Kidney disorders represent a major global health issue and new tools are needed to expand disease modeling and therapeutic options. The identification of renal progenitors (RPC) opens a wide range of possibilities to support progress in several fields of nephrology. Indeed, RPC have become a key player in the pathogenesis of kidney disorders, and their study is increasing knowledge about the mechanisms of kidney response to injury. In this project we propose new lineage tracing models to identify and characterize mouse RPC system. We then will use these models to establish RPC role in progression or resolution of glomerular and tubular injury, and the mechanisms involved in these processes. Furthermore, the role of abnormal RPC function in the pathogenesis of renal cell carcinoma will be established. We will proceed to validate RPC as therapeutic targets to improve podocyte regeneration and disease regression. Lineage tracing of the murine RPC system from development to adult life and characterization of the RPC niche will be performed through observation of RPC at various stages of nephron formation during development as well as during kidney growth, homeostasis and aging. RPC isolation and culture from kidney tissue being limited due to their inaccessibility, the recent development of a method for culturing them specifically from urine finally opens the perspective of personalized medicine of the kidney and the development of patient-specific treatment strategies. In addition, patient-specific RPC can be useful for screening of new drug compounds, developing disease-modifying assays, as well as for evaluation of drug toxicity, with particular regard to nephrotoxicity. Finally, RPC represent potential tools and/or targets for therapeutic purposes and to promote innovative renal replacement strategies for kidney disorders.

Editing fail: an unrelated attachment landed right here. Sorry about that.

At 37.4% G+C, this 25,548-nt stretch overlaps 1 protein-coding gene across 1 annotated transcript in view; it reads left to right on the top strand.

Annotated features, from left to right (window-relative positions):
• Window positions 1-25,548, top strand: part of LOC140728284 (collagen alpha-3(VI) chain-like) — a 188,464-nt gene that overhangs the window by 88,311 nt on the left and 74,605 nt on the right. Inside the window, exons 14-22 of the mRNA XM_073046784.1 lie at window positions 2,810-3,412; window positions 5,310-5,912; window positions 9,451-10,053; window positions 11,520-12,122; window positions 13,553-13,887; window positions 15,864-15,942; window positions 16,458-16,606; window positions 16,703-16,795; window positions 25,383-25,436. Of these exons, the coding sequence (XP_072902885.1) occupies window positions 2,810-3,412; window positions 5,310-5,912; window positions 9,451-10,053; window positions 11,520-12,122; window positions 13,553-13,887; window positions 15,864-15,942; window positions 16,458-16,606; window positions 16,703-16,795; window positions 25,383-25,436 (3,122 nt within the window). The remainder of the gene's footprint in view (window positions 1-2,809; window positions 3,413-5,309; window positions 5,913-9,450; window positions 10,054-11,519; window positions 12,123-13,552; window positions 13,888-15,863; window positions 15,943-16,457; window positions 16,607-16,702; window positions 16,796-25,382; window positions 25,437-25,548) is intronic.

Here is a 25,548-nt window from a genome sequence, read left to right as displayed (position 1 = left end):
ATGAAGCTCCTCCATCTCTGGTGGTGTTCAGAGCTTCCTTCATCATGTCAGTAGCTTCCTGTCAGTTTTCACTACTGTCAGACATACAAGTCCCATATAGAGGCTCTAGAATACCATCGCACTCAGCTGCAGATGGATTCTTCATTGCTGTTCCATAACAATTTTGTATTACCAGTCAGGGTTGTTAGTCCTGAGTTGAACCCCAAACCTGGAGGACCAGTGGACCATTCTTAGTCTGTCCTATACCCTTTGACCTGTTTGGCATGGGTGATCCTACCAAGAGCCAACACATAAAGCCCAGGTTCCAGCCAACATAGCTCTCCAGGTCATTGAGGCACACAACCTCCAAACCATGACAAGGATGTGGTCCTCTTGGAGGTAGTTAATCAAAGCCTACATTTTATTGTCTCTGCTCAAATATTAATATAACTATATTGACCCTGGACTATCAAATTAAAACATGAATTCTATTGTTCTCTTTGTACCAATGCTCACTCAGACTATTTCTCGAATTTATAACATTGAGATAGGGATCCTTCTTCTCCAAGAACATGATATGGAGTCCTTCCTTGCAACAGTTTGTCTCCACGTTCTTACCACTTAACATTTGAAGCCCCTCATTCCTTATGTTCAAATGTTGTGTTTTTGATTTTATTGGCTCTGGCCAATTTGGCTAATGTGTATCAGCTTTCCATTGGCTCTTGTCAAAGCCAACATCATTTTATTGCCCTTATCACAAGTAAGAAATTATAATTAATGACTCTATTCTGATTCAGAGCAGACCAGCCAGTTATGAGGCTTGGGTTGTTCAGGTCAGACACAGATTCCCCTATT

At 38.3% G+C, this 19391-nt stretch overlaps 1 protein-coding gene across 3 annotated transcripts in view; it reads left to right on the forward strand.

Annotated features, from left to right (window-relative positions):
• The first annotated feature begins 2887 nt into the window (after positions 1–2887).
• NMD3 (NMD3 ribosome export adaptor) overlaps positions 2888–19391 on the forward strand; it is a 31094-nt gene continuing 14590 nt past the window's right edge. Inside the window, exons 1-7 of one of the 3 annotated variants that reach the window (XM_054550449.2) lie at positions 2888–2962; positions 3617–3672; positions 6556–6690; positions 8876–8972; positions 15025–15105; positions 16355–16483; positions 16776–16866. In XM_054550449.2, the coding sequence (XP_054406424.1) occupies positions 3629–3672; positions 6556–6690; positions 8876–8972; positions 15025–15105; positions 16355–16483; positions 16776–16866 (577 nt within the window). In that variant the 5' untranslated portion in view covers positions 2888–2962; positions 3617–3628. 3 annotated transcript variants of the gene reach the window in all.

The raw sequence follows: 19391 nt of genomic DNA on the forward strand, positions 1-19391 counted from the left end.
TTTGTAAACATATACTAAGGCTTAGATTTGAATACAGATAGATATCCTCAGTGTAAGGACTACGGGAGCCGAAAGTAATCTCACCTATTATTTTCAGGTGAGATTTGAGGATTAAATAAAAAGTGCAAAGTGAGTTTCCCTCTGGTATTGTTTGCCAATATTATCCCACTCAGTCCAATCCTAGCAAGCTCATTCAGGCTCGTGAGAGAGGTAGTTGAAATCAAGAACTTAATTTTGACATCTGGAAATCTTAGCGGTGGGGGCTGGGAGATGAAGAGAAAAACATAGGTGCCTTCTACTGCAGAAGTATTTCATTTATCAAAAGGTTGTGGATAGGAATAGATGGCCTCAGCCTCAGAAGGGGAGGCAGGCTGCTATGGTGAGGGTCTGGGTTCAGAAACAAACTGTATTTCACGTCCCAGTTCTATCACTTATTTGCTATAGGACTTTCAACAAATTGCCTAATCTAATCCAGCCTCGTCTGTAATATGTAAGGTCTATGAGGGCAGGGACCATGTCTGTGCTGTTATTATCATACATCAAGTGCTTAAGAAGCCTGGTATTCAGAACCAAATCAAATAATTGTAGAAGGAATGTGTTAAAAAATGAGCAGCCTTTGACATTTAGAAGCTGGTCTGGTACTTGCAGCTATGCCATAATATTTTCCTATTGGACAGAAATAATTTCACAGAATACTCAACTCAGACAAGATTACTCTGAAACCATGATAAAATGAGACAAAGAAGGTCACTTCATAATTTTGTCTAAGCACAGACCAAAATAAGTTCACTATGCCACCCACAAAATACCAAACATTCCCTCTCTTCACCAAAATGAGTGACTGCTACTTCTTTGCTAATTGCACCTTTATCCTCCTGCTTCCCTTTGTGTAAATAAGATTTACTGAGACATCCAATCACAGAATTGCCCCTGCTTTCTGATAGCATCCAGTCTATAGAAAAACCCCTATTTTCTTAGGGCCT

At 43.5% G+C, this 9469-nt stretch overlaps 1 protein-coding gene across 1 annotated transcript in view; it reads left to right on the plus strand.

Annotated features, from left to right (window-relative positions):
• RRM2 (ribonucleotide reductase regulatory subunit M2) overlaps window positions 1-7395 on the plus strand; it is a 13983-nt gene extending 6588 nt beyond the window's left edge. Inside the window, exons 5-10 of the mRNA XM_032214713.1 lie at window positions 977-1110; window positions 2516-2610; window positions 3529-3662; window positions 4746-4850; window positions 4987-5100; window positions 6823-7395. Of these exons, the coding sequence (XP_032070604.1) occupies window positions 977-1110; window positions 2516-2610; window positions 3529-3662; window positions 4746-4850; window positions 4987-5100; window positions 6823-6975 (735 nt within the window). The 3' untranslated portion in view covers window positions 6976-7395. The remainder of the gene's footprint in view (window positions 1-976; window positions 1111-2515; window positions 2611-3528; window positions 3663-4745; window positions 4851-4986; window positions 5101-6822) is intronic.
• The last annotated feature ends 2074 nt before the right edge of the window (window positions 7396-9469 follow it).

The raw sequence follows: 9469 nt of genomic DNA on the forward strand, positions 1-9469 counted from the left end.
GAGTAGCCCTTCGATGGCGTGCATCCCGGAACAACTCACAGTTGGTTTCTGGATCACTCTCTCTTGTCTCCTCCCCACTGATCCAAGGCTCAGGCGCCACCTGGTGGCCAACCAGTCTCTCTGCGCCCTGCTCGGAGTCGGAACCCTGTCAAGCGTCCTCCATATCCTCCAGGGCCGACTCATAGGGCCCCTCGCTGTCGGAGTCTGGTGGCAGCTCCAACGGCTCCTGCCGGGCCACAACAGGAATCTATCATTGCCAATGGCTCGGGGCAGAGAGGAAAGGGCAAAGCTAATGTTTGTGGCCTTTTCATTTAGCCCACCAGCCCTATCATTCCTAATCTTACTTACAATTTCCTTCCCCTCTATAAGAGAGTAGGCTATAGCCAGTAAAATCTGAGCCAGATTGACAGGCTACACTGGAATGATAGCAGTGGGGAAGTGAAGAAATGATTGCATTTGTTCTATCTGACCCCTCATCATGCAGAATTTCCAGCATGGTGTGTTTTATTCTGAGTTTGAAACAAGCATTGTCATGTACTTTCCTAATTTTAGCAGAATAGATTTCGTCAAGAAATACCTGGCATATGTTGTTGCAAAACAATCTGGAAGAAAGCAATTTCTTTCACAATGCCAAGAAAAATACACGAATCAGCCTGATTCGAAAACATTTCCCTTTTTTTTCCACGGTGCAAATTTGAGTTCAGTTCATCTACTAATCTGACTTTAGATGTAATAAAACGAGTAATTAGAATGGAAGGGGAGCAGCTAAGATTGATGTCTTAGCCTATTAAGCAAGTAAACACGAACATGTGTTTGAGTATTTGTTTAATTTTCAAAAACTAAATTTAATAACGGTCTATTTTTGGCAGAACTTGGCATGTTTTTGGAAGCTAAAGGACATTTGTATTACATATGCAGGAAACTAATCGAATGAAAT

Chronic pain, characterized by increased sensitivity to innocuous/mild stimuli (allodynia), afflicts 25% of the European adult population. Efficacy and/or safety of analgesic medicines is limited, and the treatment of chronic pain associated with inflammation, peripheral and central neuropathies and cancer remains unsatisfactory. Thus, identification of novel targets for better and safer analgesics is a major medical need. Transient receptor potential ankyrin 1 (TRPA1) channel, expressed by a subpopulation of primary sensory neurons (nociceptors), has been proposed as a major transducer of acute pain. We have, recently, identified that TRPA1 is expressed in Schwann cells that ensheath peripheral nerve fibres. In a prototypical model of neuropathic pain (sciatic nerve ligation in mice), we discovered that Schwann cell-TRPA1 exerts a hitherto unknown role that, via amplification of the oxidative stress message, sustains neuroinflammation and chronic pain (allodynia). Thus, Schwann cells, through their own repertoire of channels and enzymes orchestrate in the injured/inflamed tissue an autocrine/paracrine signalling pathway to sustain chronic pain. The purpose of the present project is to extend this observation to other models of inflammatory, neuropathic and cancer pain to identify a general paradigm based on Schwann cell/TRPA1/oxidative stress as the pathway that sustains chronic pain. We aim also at identifying in oligodendrocytes (the Schwann cells of the brain) whether the TRPA1/oxidative stress pathway sustains pain in the central nervous system. In mouse, rat and human Schwann cells/oligodendrocytes we aim at identifying biomarkers and combine them into biosignatures predictive of the susceptibility to the development of chronic pain. We anticipate that each molecular step that entails the TRPA1/oxidative stress pathway in Schwann cell lineages is an eligible target for discovering new effective and safer medicines for the treatment of chronic pain.